Nuclear Waste Cleanup: DOE Faces Project Management and Disposal Challenges with High-Level Waste at Idaho National Laboratory
Decades of nuclear energy research at the Department of Energy’s Idaho National Laboratory produced two forms of high-level radioactive waste. DOE must treat all 2 million gallons of this waste and prepare it for removal from Idaho by 2035.
DOE finished an on-site treatment facility for one form of this waste in 2012, but initial testing revealed problems and a need for more work. Total project spending approached $1 billion in February. We found DOE could improve how it manages the work. DOE may also need to retrofit the facility to treat the other form of waste.
We made 5 recommendations, including ways to better manage DOE’s facility work.
The Integrated Waste Treatment Unit at the Department of Energy’s Idaho National Laboratory
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What GAO Found
The Department of Energy's (DOE) Office of Environmental Management (EM) has not fully followed selected project management best practices in managing the reengineering of the Integrated Waste Treatment Unit (IWTU), shown in the figure, to treat 900,000 gallons of liquid sodium-bearing waste (SBW) that must be solidified for disposal. EM's cost and schedule estimates for IWTU reengineering did not fully meet selected best practices for cost (i.e., did not account for all costs) and schedule estimates (e.g., did not have a valid critical path). For example, EM did not follow best practices for a comprehensive cost estimate because EM did not include both government and contractor costs over the entire project. As of February 2019, EM has experienced approximately $64 million in added costs and a more than 1-year delay in IWTU reengineering. Without fully following best practices for cost and schedule estimates, EM is at risk of future cost overruns and delays in meeting its target disposal milestones.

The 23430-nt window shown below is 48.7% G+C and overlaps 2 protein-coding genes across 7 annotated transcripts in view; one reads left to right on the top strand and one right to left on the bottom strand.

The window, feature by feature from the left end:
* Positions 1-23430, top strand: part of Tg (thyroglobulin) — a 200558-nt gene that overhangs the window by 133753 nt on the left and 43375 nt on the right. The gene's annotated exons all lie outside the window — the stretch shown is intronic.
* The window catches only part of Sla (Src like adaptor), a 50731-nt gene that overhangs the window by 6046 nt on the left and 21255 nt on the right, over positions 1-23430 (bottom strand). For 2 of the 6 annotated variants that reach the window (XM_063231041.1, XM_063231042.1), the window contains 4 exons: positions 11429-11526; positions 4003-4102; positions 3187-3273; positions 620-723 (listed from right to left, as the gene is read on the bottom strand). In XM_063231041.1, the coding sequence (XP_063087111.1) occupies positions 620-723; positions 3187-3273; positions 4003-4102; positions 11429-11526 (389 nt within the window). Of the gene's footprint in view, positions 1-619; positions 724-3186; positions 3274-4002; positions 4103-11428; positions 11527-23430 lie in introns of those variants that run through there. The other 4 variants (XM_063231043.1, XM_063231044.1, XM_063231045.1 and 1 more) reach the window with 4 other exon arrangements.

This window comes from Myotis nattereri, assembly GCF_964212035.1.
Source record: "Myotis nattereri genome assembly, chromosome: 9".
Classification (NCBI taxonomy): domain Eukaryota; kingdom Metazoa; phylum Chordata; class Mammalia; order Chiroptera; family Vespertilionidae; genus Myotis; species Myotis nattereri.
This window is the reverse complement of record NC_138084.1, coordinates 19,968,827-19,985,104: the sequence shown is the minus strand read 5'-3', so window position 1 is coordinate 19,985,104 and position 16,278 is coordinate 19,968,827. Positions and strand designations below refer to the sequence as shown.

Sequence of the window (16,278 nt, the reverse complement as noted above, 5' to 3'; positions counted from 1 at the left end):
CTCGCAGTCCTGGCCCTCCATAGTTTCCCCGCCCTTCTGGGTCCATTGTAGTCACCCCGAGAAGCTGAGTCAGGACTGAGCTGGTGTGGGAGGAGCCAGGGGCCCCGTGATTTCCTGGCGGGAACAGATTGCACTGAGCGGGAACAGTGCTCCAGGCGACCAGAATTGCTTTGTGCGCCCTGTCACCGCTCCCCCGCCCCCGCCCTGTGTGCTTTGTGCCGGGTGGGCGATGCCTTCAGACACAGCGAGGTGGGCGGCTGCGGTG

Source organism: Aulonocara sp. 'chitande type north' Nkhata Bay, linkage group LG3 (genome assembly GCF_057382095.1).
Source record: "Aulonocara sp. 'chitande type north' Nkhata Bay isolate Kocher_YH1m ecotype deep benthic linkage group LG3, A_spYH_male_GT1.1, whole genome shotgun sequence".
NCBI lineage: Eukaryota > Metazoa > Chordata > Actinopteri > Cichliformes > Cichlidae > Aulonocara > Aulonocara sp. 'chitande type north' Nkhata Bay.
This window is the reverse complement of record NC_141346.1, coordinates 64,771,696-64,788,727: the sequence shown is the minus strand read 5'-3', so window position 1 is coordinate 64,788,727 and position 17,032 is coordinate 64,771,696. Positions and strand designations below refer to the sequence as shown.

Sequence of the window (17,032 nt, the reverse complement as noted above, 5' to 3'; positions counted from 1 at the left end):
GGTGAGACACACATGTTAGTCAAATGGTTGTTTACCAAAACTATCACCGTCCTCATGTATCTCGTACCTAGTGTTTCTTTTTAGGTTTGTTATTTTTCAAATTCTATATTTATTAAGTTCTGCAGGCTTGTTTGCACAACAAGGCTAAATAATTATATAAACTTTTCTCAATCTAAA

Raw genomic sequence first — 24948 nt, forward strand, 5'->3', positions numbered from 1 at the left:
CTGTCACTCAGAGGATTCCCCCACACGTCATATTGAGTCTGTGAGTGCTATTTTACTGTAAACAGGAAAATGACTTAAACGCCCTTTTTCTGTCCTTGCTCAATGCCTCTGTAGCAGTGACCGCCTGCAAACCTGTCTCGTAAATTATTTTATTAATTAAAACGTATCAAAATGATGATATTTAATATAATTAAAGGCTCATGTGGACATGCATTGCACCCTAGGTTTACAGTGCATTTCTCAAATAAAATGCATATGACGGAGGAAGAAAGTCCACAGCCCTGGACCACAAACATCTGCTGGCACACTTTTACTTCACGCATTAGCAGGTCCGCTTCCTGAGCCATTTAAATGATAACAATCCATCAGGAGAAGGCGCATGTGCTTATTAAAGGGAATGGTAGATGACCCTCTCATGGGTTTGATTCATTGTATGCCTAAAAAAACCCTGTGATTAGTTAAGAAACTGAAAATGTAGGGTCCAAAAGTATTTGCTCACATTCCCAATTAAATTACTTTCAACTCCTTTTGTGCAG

The Department of Energy's Integrated Waste Treatment Unit at Idaho National Laboratory
Based on GAO's review of EM documents, EM faces challenges with its plans for SBW disposal at its preferred disposal site, the Waste Isolation Pilot Plant (WIPP), an underground repository for waste contaminated by nuclear elements, near Carlsbad, New Mexico. These challenges include a statutory prohibition on the disposal of high-level waste (HLW) at WIPP. Further, EM does not have a strategy or timeline to address these challenges or to identify an alternative disposal pathway. Without such a strategy or timeline, EM risks not meeting its commitments with Idaho to prepare the SBW for removal from the state by 2035.
EM faces challenges implementing its selected technology to further treat 1.2 million gallons of granular calcine waste and selecting a potential waste disposal pathway. For example, DOE has identified challenges with retrofitting the IWTU for calcine waste treatment. As a result, EM is deferring further development of its plans to treat the calcine waste. EM officials said that the agency is making progress toward calcine waste disposal by testing options for removing the waste from its storage bins, a precursor to treating or packaging the waste for disposal. However, EM does not have a strategy or timeline for determining its next steps for the treatment and disposal of calcine waste. Such a strategy could help EM in seeking alternatives to its selected treatment technology and provide assurance that it will meet its commitments with Idaho for removing calcine waste from the state by the end of 2035.
Why GAO Did This Study
Decades of defense activities at DOE's Idaho National Laboratory produced two forms of waste that EM has managed as HLW: liquid SBW and granular calcine waste. Under an agreement with the state, DOE must treat the waste to prepare it for removal from Idaho by 2035. Construction on the IWTU, EM's facility to treat such waste, was completed in 2012, but initial testing of the SBW treatment process revealed design problems. EM has since been working to reengineer the IWTU. Total project construction and reengineering expenditures have reached nearly $1 billion as of February 2019.
GAO was asked to review EM's efforts to treat and dispose of the SBW and calcine waste. This report examines (1) the extent to which EM's management of the IWTU follows selected project management best practices; (2) challenges EM faces in disposing of the SBW; and (3) challenges EM faces in treating and disposing of the calcine waste.